The larva’s position could now be corrected if necessary to give a clear view of e.g. the left main tracheal branch. This was done by carefully moving one coverslip against the other to roll the larva about its anterior-posterior axis until the desired tracheal branch was directly beneath the top coverslip. The immobilized larva was thus placed under an upright Leica SP1 confocal microscope. The imaginal disc of interest could be located by following the tracheal branches in view. The wing disc is located on the second thoracic lateral tracheal branch off of the main tracheal branch, the haltere disc on the third lateral tracheal branch (see Fig. 1B).

Figure 6. The apterous expression pattern in the left haltere disc over time in flies expressing UAS CD8-GFP under the control of apGAL4.

The haltere disc is indicated by the lighter area. A: first instar haltere disc, without ap expression. B: same haltere disc the next day (about 16(1) h after the first image (AFI)). The larva has entered the second instar and now shows expression of apterous. C: 24(1) h AFI. D: 40(1) h AFI. E: 48(1) h AFI. F: 64(1) h AFI. The larva is in the third instar. G: 72(1) h AFI. In this image it can be seen that the D/V boundary is not yet smooth. H: 88(1) h AFI. The D/V boundary is now smooth and well-defined. I: 96(1) h AFI. J: 112(1) h AFI. K: 120(1) h AFI. The scale bar is 50 µm in all images.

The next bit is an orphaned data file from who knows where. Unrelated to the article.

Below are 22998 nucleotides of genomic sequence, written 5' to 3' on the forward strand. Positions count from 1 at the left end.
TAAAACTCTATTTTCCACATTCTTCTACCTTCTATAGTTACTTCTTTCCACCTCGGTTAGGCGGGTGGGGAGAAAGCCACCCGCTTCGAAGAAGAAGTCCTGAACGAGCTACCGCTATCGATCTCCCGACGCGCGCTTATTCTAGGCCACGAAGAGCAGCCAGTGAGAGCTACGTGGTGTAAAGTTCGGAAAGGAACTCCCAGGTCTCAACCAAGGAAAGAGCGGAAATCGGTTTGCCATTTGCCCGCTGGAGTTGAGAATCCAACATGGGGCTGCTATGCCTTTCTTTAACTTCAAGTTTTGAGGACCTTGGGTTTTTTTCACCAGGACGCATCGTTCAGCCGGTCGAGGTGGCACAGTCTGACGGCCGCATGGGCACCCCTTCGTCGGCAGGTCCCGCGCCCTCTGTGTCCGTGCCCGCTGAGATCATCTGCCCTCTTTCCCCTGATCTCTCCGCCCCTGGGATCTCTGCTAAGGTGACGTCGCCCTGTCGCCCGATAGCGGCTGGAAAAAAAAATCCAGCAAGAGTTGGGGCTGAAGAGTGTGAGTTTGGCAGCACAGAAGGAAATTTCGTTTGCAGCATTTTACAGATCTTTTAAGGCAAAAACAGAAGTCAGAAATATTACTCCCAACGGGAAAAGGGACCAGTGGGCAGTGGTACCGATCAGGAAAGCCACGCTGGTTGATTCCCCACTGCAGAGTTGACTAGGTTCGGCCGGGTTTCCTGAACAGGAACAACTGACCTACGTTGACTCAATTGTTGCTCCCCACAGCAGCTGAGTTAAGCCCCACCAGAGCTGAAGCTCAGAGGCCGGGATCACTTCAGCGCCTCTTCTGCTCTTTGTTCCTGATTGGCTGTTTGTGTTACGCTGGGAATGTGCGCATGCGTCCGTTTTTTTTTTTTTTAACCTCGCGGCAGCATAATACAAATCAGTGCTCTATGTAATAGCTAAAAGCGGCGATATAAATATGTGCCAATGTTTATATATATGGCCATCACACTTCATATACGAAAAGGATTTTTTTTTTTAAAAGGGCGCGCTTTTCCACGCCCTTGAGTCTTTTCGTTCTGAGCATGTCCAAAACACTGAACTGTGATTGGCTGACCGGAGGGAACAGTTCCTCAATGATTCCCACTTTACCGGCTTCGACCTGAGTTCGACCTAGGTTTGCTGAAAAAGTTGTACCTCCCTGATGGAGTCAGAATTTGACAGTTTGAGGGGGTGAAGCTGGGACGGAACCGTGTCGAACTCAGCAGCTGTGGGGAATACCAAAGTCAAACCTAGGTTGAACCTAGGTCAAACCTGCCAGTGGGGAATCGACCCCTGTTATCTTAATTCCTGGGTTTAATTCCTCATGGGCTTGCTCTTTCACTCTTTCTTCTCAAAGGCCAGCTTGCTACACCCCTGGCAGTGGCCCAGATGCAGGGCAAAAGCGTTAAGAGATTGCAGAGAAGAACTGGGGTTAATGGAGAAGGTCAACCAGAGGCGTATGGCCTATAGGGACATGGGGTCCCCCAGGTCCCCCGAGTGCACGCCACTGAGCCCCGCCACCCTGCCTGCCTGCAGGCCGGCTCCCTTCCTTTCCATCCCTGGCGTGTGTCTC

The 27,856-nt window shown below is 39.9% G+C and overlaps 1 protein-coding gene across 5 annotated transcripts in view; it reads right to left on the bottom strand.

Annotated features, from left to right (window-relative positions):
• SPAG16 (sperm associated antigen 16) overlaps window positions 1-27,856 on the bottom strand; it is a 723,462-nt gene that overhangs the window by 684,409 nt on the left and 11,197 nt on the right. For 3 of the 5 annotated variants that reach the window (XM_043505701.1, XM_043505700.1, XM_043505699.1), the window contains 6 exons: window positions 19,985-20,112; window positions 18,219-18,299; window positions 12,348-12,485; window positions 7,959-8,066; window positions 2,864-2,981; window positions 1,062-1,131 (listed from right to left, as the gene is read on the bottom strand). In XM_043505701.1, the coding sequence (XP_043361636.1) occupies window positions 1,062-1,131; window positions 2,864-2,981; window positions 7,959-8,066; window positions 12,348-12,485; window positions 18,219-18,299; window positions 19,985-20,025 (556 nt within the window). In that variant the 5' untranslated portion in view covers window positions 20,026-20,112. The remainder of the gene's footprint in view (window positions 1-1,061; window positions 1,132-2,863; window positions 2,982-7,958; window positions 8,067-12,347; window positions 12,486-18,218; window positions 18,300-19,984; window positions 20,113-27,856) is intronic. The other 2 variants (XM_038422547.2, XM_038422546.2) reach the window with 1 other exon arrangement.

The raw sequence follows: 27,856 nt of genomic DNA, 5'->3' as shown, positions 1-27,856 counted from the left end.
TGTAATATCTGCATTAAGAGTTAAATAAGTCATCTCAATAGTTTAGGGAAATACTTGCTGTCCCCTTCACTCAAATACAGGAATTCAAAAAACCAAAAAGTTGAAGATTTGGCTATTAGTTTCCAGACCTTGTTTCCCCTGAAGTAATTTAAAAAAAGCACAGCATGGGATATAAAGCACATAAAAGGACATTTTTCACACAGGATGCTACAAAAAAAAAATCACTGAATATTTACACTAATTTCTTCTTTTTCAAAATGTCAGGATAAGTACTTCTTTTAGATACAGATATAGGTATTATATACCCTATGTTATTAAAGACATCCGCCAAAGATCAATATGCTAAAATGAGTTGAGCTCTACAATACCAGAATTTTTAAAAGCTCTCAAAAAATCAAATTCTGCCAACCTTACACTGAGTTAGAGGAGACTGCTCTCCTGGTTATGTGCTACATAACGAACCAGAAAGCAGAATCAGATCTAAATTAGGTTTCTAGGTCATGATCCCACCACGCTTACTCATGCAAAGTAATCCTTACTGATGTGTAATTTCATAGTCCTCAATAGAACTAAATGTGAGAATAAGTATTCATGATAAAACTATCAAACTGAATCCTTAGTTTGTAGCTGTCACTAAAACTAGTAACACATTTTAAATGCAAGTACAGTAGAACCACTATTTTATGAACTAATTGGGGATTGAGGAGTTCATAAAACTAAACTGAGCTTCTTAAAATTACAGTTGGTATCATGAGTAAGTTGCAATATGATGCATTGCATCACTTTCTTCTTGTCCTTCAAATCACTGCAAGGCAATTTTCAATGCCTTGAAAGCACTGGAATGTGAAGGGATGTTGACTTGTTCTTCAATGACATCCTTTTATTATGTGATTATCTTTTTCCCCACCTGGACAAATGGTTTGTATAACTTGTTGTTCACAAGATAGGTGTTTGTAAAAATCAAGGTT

A further reduction in turbidity of the obtained images is achieved by the use of a confocal microscope, both in fluorescence and transmission mode to also assess the physiology of the imaginal discs. Transmission and fluorescent images were taken at reduced laser power (Ar ion laser at 30% power setting corresponding to roughly 0.1 mW) as a precaution to prevent phototoxicity, though the light intensity did not appear to affect the well-being of the larva in any way. Also, imaging times were limited to a maximum of 5 to 10 minutes to ensure that the larva was exposed to as little stress as possible. Survival rates were impaired if imaging times exceeded 10 to 15 minutes.

Figure 7. The apterous expression pattern in the left wing disc over time in flies expressing UAS CD8-GFP under the control of apGAL4.

The wing disc is indicated by the lighter area. A: second instar wing disc, with first ap expression. B: same wing disc the next day (about 16(1) h after the first image (AFI)). C: 24(1) h AFI. D: 40(1) h AFI. The larva is in the third instar. In this and the following image it can be seen that the D/V boundary is not yet smooth but rather appears to be determined by non-oriented cell divisions. E: 48(1) h AFI. F: 64(1) h AFI. The D/V boundary is now smooth and well-defined. G: 72(1) h AFI. H: 88(1) h AFI. I: 96(1) h AFI. J: 112(1) h AFI. The scale bar is 50 µm in all images.

After imaging, the larva was released by adding water between the coverslips, thus gradually decreasing the capillary pressure. If normal feeding activity was resumed immediately following release, survival rates of the larvae were high (>80%).